After high school, I wanted to be a part of something bigger than myself. I enlisted in the United States Marine Corps as an infantryman and served with 3rd Battalion 8th Marine Regiment in Camp Lejeune, N.C.
After four years, three continents and 13 countries, I wanted to give back on a larger scale, and I knew I needed a formal education. One thing I didn’t cultivate in high school or by crawling through swamps, though, was my academic skills.
When I applied to Clemson, it was a total Hail Mary based on my dismal high school GPA and SAT scores. The only thing I had going for me was four years of service in the Marines. To someone in admissions, that stood for something, and Clemson let me in. That sent a message to me that serving this country meant something to people at Clemson. And if they were going to take a gamble on me, I surely could not disappoint them.
With unwavering support from my future wife, Amy, I worked relentlessly and graduated cum laude in mechanical engineering and was in three different honor societies. A degree from Clemson has opened so many doors for me. I really do bleed orange because of the chance they gave me.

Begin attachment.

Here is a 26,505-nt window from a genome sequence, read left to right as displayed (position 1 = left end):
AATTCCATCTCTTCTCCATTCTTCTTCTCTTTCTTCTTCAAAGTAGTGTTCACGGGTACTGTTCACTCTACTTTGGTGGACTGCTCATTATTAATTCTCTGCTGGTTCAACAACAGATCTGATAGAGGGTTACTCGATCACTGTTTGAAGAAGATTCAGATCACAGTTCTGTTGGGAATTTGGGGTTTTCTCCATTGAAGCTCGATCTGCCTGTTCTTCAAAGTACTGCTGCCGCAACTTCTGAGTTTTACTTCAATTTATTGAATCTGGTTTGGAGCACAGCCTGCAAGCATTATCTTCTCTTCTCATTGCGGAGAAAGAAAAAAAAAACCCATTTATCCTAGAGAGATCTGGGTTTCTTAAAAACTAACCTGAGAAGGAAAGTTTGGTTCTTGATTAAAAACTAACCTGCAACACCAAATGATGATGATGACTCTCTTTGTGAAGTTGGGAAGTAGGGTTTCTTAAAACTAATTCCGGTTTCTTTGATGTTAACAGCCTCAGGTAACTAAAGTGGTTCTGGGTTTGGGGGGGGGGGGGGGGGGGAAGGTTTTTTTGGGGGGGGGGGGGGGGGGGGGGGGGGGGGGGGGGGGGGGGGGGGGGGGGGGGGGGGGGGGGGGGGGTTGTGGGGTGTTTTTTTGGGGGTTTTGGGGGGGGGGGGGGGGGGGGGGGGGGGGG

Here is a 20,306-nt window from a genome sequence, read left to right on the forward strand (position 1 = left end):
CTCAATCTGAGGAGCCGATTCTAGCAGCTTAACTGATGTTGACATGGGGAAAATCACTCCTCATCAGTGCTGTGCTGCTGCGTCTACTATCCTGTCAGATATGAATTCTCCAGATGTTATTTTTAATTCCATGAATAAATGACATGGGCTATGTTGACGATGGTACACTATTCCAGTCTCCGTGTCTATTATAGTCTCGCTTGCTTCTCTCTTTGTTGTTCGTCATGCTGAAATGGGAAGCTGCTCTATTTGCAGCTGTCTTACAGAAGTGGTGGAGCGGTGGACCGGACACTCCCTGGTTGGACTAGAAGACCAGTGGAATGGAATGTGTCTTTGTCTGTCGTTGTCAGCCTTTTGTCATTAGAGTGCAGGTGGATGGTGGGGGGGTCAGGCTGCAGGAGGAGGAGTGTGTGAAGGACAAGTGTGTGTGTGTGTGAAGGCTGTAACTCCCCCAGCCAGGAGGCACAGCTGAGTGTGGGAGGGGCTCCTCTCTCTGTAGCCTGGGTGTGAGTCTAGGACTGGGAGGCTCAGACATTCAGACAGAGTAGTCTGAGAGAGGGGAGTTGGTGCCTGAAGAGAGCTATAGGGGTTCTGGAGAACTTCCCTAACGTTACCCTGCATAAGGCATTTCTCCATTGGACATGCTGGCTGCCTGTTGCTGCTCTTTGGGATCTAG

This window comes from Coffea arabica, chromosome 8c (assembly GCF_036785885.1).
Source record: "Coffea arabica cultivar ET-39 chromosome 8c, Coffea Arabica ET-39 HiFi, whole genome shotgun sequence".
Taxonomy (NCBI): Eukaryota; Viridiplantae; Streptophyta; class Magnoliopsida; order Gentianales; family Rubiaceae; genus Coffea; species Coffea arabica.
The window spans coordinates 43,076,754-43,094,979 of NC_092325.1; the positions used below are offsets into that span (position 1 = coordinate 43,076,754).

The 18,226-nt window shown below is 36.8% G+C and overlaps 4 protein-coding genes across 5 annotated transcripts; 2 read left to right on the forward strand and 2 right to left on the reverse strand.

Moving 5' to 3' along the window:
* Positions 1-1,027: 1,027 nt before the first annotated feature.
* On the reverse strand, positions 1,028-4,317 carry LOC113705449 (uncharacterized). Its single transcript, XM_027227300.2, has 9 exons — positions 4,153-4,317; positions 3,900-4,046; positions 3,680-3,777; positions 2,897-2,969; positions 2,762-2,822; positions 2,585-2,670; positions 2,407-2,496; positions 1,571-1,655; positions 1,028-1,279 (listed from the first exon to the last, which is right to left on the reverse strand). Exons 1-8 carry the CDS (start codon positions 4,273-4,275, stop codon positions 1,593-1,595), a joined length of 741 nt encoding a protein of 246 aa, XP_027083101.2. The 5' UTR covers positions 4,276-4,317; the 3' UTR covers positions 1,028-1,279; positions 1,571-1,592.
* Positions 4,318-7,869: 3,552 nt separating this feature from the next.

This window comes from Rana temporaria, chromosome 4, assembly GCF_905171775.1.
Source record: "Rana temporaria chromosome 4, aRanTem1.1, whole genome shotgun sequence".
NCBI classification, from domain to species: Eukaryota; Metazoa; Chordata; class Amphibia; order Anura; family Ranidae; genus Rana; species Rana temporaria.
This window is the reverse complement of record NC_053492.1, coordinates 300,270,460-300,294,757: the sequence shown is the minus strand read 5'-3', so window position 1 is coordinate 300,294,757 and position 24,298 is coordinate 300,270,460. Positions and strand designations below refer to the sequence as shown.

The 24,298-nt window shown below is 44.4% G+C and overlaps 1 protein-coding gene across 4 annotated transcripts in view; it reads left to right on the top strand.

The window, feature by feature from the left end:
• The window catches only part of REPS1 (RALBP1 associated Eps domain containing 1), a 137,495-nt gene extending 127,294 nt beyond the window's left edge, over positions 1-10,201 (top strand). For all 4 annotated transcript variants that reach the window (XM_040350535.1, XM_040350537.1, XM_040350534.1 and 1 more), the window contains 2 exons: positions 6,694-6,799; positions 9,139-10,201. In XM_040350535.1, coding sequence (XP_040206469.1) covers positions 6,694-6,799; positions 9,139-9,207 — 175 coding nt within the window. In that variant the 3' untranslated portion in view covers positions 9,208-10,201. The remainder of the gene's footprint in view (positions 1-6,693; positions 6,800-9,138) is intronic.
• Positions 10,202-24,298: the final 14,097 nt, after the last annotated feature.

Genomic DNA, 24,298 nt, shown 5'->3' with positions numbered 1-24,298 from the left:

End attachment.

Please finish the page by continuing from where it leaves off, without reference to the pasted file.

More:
My second act at Clemson is to help more of our veterans come back to the workforce and bring the intangibles and leadership they honed while serving. Amy and I want to help them further their education at Clemson. We know firsthand how wonderful everyone here was when I was a struggling veteran getting re-immersed in 1999. The Veteran Resource Center is a clear display of the commitment Clemson has to veterans, and we couldn’t be more proud to support it.
I am Brian Burger, and this is My Clemson.
Brian Burger is co-owner of Fathom 4, a veteran-owned small business in Charleston that provides engineering services.